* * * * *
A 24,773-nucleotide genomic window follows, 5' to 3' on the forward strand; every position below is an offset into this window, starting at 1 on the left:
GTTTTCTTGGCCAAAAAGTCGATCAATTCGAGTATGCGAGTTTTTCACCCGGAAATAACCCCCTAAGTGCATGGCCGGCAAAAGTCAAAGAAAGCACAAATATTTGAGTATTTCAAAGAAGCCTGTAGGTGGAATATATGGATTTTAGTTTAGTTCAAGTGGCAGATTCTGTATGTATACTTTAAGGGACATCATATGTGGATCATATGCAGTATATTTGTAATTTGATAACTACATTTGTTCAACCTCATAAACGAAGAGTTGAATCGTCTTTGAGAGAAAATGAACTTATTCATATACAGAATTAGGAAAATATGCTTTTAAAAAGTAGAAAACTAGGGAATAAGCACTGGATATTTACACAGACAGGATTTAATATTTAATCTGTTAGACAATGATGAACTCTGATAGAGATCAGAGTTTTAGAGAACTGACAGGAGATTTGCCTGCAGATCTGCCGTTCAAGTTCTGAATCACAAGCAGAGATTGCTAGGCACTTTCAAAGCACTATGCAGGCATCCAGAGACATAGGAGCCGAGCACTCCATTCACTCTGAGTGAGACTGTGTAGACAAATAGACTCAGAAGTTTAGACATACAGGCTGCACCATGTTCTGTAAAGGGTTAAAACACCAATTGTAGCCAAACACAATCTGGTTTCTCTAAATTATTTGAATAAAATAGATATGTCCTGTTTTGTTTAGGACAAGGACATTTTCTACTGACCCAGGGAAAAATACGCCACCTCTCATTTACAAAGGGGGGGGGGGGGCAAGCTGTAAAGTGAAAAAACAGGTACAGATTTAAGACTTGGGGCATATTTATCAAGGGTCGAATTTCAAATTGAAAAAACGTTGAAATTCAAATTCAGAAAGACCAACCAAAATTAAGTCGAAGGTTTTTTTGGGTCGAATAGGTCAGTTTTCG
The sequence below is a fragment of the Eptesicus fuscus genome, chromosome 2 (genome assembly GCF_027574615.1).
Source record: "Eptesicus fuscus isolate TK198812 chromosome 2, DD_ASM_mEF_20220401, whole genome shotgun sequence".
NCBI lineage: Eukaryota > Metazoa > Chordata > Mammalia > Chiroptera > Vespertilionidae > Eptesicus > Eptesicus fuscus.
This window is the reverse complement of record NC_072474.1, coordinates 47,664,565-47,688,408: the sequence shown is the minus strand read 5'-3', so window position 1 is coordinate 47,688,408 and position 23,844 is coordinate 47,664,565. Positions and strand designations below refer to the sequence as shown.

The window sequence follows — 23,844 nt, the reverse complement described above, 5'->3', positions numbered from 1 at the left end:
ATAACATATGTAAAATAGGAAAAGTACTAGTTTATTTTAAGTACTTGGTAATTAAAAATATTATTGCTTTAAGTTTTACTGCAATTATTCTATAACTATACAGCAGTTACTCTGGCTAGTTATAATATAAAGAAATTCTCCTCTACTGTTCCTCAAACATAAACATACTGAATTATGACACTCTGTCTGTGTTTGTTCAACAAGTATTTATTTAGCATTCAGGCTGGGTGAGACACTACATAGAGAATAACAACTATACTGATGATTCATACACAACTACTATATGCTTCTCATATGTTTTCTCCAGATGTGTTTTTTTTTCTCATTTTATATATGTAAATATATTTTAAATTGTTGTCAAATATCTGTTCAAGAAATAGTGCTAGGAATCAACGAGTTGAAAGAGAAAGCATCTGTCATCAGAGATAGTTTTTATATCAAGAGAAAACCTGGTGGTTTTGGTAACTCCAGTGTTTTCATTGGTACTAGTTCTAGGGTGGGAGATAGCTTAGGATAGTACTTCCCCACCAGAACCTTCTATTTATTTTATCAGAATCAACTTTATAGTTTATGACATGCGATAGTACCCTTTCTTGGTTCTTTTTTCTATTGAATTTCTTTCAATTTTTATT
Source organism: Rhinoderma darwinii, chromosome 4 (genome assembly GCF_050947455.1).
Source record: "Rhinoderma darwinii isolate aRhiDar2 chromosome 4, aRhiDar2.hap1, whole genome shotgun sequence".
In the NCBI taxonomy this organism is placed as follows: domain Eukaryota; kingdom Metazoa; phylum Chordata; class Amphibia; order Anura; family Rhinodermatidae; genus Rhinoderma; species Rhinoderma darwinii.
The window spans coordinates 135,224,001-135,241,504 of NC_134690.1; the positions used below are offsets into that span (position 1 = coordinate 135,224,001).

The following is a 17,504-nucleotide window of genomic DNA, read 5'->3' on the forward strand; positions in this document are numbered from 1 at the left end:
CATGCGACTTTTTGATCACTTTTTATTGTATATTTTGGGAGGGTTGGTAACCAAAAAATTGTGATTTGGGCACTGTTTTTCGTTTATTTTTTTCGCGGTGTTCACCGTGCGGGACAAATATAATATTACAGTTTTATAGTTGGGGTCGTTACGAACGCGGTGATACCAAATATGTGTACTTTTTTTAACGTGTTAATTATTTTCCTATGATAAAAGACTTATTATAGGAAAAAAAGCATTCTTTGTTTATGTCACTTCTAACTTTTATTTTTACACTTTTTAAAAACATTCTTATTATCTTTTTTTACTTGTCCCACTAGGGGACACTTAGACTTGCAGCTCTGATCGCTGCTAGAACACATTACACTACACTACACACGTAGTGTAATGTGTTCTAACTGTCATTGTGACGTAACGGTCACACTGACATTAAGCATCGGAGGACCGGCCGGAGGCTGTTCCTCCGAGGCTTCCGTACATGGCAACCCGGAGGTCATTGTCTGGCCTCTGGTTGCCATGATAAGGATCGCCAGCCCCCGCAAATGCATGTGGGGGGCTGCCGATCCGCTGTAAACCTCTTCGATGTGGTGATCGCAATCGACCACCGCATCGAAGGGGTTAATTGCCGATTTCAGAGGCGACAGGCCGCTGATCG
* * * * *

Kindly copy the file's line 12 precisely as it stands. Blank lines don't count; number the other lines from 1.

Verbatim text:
The window spans coordinates 135,224,001-135,241,504 of NC_134690.1; the positions used below are offsets into that span (position 1 = coordinate 135,224,001).